bread & wine, part I: the book and the table

I was introduced to Shauna Niequist, or rather her writing, when a friend recommended Cold Tangerines to me in college. I began reading, and being the sucker I am for a good memoir, I was instantly hooked. I discovered Bittersweet  two years later and devoured it. Getting lost in the stories about her life, the truth she learned about herself and God, all the while reveling in how wonderfully she intertwined the two together on such a relatable level.

As you know, I love writing and I love reading great writers. After reading her first two books, Shauna skyrocketed to the top spot on my list of favorite authors. Someone I looked up to, someone who’s writing I would love to emulate one day, someone I felt like I had a true connection with even though we had never met.

Then, I heard about Bread & WineAnd I could barely contain myself. I began a mental countdown this spring, frantically checking her blog to see when the book would be released. And the second it was, I instantly gave all our money to Amazon and bought eight copies- one for my mother, one for my mother-in-law, one for my four best friends, one for my sister-in-law, and one for myself… obviously. Taylor thought I had completely lost it. Who buys eight copies of the same book? he asked. This girl. 

Sometimes, there are those things in life that tug at your heart in ways you can’t explain. For me, Shauna’s writing is one of those things. It’s creative, honest, loving and challenging, gut-wrenching and hopeful. More than anything, it’s real. It’s about real life, real people, real food, real stories, real struggles, real victories and a very real God. That’s what made me fall in love with her writing in Cold Tangerines, and the writing in Bread & Wine is no different.

This book is everything you hope and long for it to be. Shauna writes so candidly about her experiences- on multiple occasions I cried and laughed out loud on the same page. She tells stories about the table, and the relationships that have been built and strengthened around it. She talks about food as more than something that physically nourishes, but something that can nourish our soul as well if we give it the opportunity. She encourages all of us to come to the table, to let people into the mess, to slow down and engage fully in the real life, the real faces, the tangible smells and tastes that are happening right in front of you. And it’s so beautiful. Even as I’m writing this, my heart is bursting with joy about this book. I can’t get over how gorgeous and truth-filled it is.

As if that weren’t enough, the recipes she includes are absolutely fantastic. Breakfast cookies and goat cheese scrambled eggs have become morning staples. A spicy tomatillo version of the White Chicken Chili was perfect for a crisp spring day in Austin, and a giant bowl of the Green Well Salad hit the spot at my mother-in-law’s house for a Mother’s Day dinner.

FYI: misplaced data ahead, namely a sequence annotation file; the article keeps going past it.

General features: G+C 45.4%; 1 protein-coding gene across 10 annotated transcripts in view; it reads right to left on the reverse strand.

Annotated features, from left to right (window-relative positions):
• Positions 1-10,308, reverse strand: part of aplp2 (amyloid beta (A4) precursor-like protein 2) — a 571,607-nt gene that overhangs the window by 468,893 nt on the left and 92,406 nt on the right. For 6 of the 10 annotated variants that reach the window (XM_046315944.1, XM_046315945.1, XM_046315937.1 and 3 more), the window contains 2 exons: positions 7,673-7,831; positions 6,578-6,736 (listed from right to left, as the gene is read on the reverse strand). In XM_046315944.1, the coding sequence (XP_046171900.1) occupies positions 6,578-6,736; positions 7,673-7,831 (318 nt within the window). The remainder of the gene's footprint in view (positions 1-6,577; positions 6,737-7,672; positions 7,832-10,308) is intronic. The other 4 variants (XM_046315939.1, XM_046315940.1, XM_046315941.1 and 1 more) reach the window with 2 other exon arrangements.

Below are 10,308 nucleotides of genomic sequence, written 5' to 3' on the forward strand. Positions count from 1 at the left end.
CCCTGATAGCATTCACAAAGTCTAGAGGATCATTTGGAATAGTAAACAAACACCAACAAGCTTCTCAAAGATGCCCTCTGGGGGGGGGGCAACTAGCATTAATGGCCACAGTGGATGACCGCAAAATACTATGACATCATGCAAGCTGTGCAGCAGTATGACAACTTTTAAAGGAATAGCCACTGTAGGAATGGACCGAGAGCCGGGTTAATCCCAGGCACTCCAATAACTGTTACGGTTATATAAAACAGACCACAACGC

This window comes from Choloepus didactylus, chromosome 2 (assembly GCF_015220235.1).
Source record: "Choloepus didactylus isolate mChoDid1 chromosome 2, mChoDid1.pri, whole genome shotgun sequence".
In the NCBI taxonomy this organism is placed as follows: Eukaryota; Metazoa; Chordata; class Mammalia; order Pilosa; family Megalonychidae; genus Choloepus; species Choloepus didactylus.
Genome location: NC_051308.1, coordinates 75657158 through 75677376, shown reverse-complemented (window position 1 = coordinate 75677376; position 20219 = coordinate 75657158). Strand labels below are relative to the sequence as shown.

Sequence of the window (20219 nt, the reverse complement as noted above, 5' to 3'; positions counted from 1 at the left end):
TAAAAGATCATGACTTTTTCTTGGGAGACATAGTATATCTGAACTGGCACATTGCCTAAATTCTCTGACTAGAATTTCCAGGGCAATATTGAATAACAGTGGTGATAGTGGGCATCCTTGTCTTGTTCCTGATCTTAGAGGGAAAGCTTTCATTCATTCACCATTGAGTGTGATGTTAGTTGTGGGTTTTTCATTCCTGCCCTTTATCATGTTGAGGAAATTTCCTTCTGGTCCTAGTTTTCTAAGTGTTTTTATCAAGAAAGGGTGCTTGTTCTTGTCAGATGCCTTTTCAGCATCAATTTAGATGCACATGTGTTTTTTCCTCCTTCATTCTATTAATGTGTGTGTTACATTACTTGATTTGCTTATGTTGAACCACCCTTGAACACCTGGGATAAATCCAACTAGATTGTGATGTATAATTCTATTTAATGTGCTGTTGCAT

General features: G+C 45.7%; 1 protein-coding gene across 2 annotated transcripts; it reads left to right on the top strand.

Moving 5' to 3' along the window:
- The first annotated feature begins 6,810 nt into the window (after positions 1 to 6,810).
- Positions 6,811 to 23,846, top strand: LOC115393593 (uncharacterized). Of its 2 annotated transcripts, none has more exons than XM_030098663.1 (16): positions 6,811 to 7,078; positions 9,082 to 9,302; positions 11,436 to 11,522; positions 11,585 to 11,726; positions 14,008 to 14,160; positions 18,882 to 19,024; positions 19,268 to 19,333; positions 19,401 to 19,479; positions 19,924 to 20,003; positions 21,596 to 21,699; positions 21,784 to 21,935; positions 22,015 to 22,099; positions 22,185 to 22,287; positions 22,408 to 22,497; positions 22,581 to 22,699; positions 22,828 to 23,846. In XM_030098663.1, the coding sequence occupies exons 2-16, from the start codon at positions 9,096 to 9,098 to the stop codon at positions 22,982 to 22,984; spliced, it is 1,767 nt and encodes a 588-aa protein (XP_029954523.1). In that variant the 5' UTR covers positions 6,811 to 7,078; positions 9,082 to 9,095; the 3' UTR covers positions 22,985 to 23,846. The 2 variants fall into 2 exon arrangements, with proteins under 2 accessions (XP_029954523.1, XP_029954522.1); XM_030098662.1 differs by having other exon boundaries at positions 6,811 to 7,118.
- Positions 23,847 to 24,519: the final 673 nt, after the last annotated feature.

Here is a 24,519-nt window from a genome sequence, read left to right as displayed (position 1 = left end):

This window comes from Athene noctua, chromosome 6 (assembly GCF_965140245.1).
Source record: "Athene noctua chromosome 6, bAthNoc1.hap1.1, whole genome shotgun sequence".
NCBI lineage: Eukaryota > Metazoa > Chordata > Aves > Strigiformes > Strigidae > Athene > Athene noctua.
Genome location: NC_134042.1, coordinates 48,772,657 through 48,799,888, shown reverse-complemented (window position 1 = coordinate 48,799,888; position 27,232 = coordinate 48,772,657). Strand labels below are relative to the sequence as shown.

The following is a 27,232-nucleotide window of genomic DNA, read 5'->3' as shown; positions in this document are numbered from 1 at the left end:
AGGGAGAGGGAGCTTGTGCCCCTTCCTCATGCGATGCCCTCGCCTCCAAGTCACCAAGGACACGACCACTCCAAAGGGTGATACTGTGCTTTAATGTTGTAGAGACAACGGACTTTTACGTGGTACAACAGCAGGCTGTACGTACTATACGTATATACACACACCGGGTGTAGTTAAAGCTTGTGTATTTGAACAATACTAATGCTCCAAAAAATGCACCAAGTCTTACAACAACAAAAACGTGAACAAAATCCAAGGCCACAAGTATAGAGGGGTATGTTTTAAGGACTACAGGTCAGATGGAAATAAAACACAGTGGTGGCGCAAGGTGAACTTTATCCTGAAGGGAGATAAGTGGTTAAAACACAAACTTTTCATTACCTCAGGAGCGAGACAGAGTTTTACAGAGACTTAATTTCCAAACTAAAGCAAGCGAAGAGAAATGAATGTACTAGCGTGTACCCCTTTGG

About a month ago, Taylor and I invited our friends Kelly and John over for dinner. They had gotten married two weeks before, and Taylor and I three months before. We were so excited to have friends over to our apartment, and I- currently in the middle of Bread & Wine– had dreamed about the menu all week. It was getting warmer, and I was aching for summer. So naturally, I decided the menu would be Mar-a-Lago Turkey Burgers, Watermelon Feta Salad, Sweet Potato Fries and a Blueberry-Peach Crisp with Blue Bell Homemade Vanilla ice cream for dessert. John and Kelly brought ingredients for strawberry daiquiris, so we blended and grilled and tossed while both couples tried to contain their excitement. You see, Taylor’s parents and Kelly’s parents became friends while their children were young. They’ve raised their kids together, gone on vacations together and spent countless hours around a table. As a result, the Coulter’s and the Bixby’s really are like a family. Taylor and Kelly’s brother, Josh, are like brothers. Kelly and Taylor’s sister, Lindsay, like sisters. The two families could fill hours with stories about life they’ve experienced together. And that night as we sat down at the table, the realization sunk in that what we were experiencing was a tribute to the generation above us. Their willingness to welcome people in and know their stories was pivotal to us sitting down at the table together that night. They taught us what it looks like to live life in community, and we now have the opportunity to cultivate relationships with each other in the same way our parents did- what an incredible gift that is.

And so we ate and talked and laughed. We told funny stories and asked serious questions and lingered around the table. At one point John, who is an artist and wonderfully unique soul, after taking a bite of his turkey burger exclaimed,

This literally tastes like it’s from the banquet table in heaven!

And in a way, it was. The food was good. The Settlers of Catan game we embarked on after dinner was entertaining. But that night was a little taste of what we’ll get to do with John and Kelly for all eternity. We get to celebrate God’s goodness and his saving grace in our lives together in heaven, at a feast, forever.

And that is why I love Bread & Wine so much. It reveals how sacred even the most simple things in life are. It implores us to slow down, lest we miss how delicious life can taste.

You can find Bread & Wine at AmazonBarnes & Noble or ChristianBook.com. I highly recommend picking up a copy (or eight). 

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2 thoughts on “bread & wine, part I: the book and the table

  1. Lindsay, I also love Shauna! Her books have inspired my writing and life as well. We should dream together about writing! Love this post.

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